Reflecting on COVID-19 procurement as a booster for general procurement rules

Just yesterday, The Guardian reports that Labour's Angela Rayner obtaining information about the infamous VIP procurement route set up by the UK Government early on in the pandemic. Despite official protestations that each contract had been awarded after an 'eight step process' - whatever that means - it turns out that at least 46 contracts were awarded before such magical process was in place. I guess that these may well be in addition to the 71 PPE contracts worth £1.5B the NAO identified last year as having been awarded in advance of the creation of the process.

Last week we found out that a £40.4m contract was sub-contracted out in full to a company ran by Matt Hancock's former publican (ie, the guy who managed the village pub). Now, this can happen at the best of times but it turns out that the publicly available documents pertaining to this particular contract blocks out the name of the sub-contractor (clause 7.3). Of course this was only found out as an unredacted copy of the contract was leaked.

Back in April, Transparency International published a report claiming that 20% of COVID-19 related contracts worth more than £3.7B raised corruption red flags. While a lot could be said about red flags in general, it was yet another brick in the wall.

This is not to say that the problems arising from COVID-19 related procurement are exclusive to the UK and there have been plenty of media stories about EU Member States as well such as Germany (1), (2), (3), (4), (5), (6), France, Netherlands or Ireland. Not all stories are bad though, with countries like Lithuania or Portugal going the extra mile to publicise COVID-19 related contracts, although Portugal in the meanwhile has gone back in time by rendering all actual contracts unavailable on the national portal.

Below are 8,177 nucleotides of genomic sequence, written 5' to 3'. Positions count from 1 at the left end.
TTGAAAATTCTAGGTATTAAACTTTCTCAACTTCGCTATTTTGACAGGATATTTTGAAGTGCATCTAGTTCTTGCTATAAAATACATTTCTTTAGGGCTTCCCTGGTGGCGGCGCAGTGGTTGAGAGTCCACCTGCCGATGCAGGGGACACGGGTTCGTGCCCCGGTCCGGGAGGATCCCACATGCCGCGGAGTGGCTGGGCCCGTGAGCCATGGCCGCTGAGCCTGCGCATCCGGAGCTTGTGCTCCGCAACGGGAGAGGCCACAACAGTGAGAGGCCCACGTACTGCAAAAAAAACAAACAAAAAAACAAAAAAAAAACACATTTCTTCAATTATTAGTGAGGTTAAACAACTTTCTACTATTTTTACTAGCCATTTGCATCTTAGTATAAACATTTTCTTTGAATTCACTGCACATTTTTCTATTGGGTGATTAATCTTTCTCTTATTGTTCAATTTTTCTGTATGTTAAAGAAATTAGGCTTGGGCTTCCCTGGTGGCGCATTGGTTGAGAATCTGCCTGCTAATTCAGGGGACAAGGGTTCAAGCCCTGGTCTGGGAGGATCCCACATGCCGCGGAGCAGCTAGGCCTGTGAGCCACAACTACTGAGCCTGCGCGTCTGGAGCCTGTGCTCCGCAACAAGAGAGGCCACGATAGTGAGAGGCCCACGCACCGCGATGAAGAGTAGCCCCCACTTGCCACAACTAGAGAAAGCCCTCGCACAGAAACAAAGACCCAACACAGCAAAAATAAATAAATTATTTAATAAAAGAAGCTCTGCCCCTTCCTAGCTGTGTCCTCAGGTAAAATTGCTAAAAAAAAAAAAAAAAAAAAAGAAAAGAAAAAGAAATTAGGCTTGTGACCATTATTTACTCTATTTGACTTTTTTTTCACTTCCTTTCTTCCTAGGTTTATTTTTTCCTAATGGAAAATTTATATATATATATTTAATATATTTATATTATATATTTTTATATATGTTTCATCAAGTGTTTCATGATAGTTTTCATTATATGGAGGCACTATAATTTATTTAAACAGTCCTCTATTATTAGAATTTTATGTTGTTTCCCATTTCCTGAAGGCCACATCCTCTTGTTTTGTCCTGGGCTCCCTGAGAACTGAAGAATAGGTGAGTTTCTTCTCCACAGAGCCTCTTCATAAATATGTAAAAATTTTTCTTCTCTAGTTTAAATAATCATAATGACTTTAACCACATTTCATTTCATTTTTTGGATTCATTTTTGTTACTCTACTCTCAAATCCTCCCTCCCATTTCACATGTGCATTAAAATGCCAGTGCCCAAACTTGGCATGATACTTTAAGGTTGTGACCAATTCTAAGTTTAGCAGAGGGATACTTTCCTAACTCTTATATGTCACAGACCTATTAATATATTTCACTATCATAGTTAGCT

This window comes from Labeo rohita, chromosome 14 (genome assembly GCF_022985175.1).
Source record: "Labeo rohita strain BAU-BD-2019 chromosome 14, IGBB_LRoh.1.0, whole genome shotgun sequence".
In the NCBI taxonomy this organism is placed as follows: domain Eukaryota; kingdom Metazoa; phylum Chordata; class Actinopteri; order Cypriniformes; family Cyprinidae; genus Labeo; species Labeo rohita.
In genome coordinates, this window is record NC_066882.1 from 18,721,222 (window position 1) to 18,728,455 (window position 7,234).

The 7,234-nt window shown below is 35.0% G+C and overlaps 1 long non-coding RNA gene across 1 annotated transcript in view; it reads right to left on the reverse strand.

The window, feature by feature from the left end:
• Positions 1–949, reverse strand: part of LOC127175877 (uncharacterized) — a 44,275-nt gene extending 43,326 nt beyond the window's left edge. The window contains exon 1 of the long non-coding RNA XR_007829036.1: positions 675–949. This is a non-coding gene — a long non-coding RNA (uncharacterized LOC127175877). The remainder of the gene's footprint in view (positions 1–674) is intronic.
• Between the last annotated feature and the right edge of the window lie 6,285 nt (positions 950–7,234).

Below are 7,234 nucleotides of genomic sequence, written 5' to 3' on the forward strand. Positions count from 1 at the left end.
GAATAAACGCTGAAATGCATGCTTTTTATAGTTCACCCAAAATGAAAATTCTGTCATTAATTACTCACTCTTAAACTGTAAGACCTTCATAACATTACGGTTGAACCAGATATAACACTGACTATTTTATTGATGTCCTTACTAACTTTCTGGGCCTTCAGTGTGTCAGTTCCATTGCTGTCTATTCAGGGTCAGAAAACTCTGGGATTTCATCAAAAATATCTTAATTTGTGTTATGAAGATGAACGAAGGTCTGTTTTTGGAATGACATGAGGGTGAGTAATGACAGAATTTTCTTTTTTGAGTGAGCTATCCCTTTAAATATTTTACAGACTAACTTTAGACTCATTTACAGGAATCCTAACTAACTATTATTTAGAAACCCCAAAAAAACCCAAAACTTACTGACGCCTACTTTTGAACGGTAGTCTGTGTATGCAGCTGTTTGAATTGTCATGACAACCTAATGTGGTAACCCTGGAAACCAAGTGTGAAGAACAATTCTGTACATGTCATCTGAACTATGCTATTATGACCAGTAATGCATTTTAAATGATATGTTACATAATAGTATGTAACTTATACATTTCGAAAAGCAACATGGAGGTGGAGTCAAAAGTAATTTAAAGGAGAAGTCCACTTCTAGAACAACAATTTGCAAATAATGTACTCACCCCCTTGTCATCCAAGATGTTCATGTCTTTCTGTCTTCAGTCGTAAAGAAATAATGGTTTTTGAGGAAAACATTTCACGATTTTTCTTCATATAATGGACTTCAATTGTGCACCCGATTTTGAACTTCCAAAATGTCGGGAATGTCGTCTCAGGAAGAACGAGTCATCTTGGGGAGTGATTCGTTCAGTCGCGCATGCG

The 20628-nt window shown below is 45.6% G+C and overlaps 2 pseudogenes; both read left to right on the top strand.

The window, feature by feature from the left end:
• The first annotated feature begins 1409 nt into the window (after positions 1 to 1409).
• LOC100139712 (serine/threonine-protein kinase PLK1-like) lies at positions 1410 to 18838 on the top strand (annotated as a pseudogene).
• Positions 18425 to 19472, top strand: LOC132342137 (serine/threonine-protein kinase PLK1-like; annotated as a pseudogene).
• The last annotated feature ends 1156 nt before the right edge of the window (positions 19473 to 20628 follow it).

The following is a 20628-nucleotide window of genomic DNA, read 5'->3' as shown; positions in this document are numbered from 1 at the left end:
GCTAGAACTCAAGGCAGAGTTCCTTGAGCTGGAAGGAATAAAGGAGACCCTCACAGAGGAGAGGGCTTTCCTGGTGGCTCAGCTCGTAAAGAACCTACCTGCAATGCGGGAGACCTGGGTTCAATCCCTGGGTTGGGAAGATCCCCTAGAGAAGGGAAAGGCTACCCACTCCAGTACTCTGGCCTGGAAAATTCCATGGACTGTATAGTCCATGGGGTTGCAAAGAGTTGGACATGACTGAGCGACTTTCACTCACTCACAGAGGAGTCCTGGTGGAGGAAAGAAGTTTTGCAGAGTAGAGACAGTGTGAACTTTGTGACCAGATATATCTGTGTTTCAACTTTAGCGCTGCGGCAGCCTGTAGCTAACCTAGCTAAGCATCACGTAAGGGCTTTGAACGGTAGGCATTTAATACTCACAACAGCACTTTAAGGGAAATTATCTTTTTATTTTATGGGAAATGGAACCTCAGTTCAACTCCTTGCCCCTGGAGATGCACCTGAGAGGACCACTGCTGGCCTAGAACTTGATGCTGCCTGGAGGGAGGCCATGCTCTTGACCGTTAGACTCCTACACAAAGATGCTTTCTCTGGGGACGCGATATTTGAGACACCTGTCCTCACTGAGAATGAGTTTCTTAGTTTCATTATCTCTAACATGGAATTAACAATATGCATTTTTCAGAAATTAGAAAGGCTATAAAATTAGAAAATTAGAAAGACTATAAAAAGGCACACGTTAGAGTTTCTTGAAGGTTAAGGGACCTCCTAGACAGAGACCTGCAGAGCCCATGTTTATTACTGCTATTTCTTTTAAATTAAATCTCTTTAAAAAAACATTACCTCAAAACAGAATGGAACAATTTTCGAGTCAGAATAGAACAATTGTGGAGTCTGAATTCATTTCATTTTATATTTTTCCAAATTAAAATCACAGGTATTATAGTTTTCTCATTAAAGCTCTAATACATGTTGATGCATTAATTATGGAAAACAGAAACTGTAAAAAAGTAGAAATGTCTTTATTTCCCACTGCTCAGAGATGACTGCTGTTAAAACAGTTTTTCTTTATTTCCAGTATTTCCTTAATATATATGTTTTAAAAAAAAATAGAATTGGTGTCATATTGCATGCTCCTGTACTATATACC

It will be impossible to define in detail how many contracts and how much money was wrongly spent in the response to the pandemic, but the fact of the matter is that enough appears to have happened to allow us to make a couple of general considerations about the experience of using (and abusing) the exceptions conferred in procurement laws.

The first is mentioned in the heading. If anything the field experiment of jettisoning the main procurement rules for a significant number of contracts and a total expenditure in the billions shows why those rules exist in the first place: to ensure equal treatment and as a moat against integrity risks. Without those rules it is easy for markets to be foreclosed and contracts ended up in the hands of those well connected. In addition, it proves the point I've been making over and over again for the last few years, that general procurement rules exist to forestall horrible procurement not to enable great procurement. And that tilting the system in favour of trying to enable great procurement by increasing discretion actually leads to a worsening of results in general as only a small subset of authorities will be able to make good use of the discretion given and even then only some of the time.

The second is that we can now clearly see the accountability and enforcement limitations with post-award transparency and a remedies regime dependent on said transparency. The current approach of manual post-award transparency without any real incentive for compliance leaves the system bereft of contract information data. This is then compounded as the enforcement angle of the procurement system is dependent on the remedies system and that means private actions by aggrieved bidders. If contracts are awarded directly and not known about for months or even years, who will be bothered in spending money on an uncertain gamble of challenging such procurement decisions? It is unsurprising thus that we've not seen publicly discussed a single case of private enforcement being raised and only a handful of public interest groups attempts at providing the accountability.

So to me the bottom line is that the current substantive rules on how to deal with emergency procurement work as they should and should not be expanded upon but that we have significant issues in the accountability and enforcement of said rules.